Not anymore. A 1998 Pentagon report says China may already have lasers or other devices that can blind the optical sensors on U.S. spy satellites. India is trying to buy antisatellite lasers from Russia, according to a study by the Institute for Foreign Policy Analysis, a think tank in Cambridge, Mass. New ballistic missiles being developed by Iran and North Korea are also a threat. Using those to disperse something as simple as buckshot into low Earth orbit–which ranges up to about 1,500 miles above Earth, where reconnaissance satellites operate–could create a series of space pileups, since even small objects can produce disastrous collisions at orbital speeds of 17,000 miles per hour. Space watchers even worry that a maverick dictator might strap a crude nuclear device to a rocket and explode it in space. Such a blast would be harmless to people on Earth, but the Pentagon estimates that at the proper altitude the radiation could fry every satellite in low Earth orbit.

And an enemy wouldn't have to actually go to space to kill a satellite. Computer hackers could interrupt signals sent between satellites and their ground operators. Commandos could attack ground stations that serve as control centers or relay points for data, some of which aren't even manned. Security is even lower at operations centers for private satellite companies such as Iridium, which the Pentagon plans to use increasingly for much of its communications. "You could take out the whole Iridium constellation by taking down one building," an expert says.

Already, there's a sort of spy-versus-spy game going on in the skies. The Pentagon calls this "navigation warfare"–or NavWar. The Pentagon plans to install GPS guidance kits on nearly 90,000 gravity bombs by 2008. The technology is critical for maneuvering ships or troops in unfamiliar terrain. American forces would be vulnerable without it. "Wiping out our GPS system, that would be a critical advantage [for an enemy]," says a defense official. "We'd come crashing down, while they'd be about the same."

Potential foes have noticed. The Pentagon believes the Chinese may be able to completely interdict the GPS signal within 10 years. A Russian company has developed handheld GPS jammers with an advertised range of about 150 miles. At one Moscow arms show, according to intelligence officials, the Russian firm displayed a map of Iraq that showed how many jammers it would take to block the GPS signal throughout the country–and, theoretically, confound U.S. weapons. The Pentagon is working on ways to strengthen the GPS signal–or at least the part of it the U.S. military uses. That would force an enemy to field bigger jammers that would be easier to target and destroy.

Scud sharpshooters. Pentagon researchers are also puzzling over how to prevent an enemy from using GPS to make its own weapons more accurate–while still providing the signal to U.S. forces likely to be fighting them right across the front lines. Since GPS travels like radio waves, it is available to anybody with a receiver. That means countries such as North Korea, Iraq, and Iran could strap cheap GPS guidance kits onto clumsy weapons like Scud missiles and suddenly be able to deliver them to within 50 or 100 feet of a target. "Precision [weapons] in the hands of others is going to drive us crazy," predicts retired Air Force Maj. Gen. Bill Jones. Classified NavWar tactics being developed include "spoofing" the GPS signal by sending out a corrupted version that appears to be the real thing, or blocking the GPS signal over a limited area, perhaps by using jammers loaded onto unmanned aircraft.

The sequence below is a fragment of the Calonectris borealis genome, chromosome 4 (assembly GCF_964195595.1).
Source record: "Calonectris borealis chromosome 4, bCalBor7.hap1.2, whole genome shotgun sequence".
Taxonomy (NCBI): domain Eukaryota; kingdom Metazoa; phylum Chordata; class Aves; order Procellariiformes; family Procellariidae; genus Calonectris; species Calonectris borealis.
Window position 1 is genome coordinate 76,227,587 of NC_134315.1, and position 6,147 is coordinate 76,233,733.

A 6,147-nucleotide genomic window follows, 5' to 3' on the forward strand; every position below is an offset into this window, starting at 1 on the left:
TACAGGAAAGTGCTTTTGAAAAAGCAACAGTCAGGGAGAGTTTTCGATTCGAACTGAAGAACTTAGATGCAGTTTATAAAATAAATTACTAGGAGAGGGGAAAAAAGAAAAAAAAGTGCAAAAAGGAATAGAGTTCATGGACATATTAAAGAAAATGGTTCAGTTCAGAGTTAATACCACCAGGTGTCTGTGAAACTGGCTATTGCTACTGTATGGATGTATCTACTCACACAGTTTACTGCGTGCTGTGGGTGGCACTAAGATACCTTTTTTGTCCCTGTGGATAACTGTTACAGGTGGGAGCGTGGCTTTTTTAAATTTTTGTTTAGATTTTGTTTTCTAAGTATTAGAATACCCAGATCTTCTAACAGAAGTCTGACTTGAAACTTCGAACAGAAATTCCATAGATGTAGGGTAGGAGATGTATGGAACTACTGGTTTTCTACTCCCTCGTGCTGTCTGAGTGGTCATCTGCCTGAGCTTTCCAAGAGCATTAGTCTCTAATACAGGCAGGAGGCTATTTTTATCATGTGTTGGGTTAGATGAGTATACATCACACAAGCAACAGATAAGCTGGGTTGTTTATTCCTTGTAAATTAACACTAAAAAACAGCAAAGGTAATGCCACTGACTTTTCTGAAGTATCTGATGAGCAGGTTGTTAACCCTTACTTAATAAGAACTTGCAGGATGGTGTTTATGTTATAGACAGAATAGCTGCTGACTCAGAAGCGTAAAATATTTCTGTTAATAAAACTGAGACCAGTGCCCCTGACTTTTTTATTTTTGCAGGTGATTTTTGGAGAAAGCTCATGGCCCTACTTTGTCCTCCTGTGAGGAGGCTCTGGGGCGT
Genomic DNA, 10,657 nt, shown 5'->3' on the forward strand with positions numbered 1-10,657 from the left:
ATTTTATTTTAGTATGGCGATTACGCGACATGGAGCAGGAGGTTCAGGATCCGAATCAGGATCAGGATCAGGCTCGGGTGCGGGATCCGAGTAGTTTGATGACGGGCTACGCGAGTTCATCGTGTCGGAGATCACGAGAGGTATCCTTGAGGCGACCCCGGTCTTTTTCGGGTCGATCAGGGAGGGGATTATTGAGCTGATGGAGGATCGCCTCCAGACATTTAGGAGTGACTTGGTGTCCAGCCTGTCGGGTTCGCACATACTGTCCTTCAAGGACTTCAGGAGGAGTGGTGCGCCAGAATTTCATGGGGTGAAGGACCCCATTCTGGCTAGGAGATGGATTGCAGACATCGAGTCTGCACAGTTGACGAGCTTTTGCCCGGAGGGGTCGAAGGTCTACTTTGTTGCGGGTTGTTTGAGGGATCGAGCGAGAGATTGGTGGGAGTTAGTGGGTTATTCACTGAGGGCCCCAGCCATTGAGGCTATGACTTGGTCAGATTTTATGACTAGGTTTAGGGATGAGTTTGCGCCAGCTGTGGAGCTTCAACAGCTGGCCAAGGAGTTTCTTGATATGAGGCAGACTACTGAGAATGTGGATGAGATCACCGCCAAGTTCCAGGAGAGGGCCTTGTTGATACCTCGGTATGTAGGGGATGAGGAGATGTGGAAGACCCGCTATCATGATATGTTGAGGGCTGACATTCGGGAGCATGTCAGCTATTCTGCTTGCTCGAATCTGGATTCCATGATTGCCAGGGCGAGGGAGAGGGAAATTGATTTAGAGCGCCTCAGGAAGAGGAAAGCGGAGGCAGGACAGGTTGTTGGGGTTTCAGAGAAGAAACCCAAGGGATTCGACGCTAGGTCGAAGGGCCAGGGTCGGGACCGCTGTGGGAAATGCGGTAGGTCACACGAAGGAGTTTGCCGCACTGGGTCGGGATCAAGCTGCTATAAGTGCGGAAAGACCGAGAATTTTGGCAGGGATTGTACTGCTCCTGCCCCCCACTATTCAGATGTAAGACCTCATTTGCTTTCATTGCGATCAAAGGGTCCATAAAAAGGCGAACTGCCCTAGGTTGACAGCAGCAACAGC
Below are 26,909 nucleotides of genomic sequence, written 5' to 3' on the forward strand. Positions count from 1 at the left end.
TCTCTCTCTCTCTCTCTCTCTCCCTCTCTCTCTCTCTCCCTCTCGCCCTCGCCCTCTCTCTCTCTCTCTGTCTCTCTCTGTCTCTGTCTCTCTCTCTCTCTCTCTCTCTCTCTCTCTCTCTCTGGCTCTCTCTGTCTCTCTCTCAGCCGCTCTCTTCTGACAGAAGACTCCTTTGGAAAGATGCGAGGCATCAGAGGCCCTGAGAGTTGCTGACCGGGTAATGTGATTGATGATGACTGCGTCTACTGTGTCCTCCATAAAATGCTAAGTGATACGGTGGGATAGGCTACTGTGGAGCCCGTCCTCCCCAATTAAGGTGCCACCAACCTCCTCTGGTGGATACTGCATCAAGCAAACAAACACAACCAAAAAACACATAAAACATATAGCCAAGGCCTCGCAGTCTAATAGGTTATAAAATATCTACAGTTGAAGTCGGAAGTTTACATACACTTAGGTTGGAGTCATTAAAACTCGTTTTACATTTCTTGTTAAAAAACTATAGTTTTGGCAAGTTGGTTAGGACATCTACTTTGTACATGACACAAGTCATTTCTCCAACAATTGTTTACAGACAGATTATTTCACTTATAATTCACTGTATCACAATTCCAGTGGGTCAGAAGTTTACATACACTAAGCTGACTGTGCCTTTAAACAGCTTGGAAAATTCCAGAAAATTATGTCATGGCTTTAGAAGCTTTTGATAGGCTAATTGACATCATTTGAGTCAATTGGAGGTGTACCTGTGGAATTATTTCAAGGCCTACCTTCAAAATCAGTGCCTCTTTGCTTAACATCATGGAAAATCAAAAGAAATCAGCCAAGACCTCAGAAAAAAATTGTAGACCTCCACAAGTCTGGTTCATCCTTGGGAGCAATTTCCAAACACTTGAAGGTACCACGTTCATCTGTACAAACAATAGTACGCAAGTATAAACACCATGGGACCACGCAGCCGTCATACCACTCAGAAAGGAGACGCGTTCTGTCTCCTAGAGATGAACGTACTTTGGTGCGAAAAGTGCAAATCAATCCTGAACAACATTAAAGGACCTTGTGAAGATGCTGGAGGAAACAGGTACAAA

Even American spy satellites–for years the crown jewels of the U.S. intelligence system–are becoming less effective as the rest of the world becomes more space-savvy. Technologically, U.S. capabilities remain the world's best. Reconnaissance satellites 500 miles high are thought to be able to distinguish objects on the ground as small as 6 inches wide. Others use radar to take pictures through clouds and camouflage. But some newcomers are beginning to match U.S. capabilities. The Canadian Space Agency plans to launch a radar satellite in 2001 that will be nearly as capable as the Pentagon's Lacrosse spy satellite. And those under surveillance have learned how to evade the American eye in the sky by studying U.S. tactics and developing ways to track the satellites. When Indian officials were getting ready to explode a nuclear bomb last year, for instance, they predicted when U.S. satellites would be passing overhead and moved workers indoors during those times. They also created a diversion by setting up a test of an air-defense missile system several hundred miles away–guessing correctly that U.S. analysts would cue the satellites to zoom in on that. When the nuclear test occurred, critics called it the biggest intelligence failure in years.

Intelligence officials say part of the problem is that the spy satellites in orbit now were designed to take periodic peeks at Soviet military installations–not to offer unblinking surveillance capability over far corners of the globe where the United States typically finds itself monitoring crises these days. The next generation of sky spies, due to be launched around 2005, will be smaller and more numerous. Instead of the five or six spy satellites believed to be in orbit now, there could be two dozen or more. That will increase "revisit times" over a given area, leaving fewer gaps for conducting surreptitious activity. Thomson, the retired CIA analyst, points to some satellites that have mysteriously disappeared over the past decade as evidence that the United States has developed stealthy satellites and techniques for "storing" satellites in deep orbits where they are hard to detect, then maneuvering them close to Earth as needed.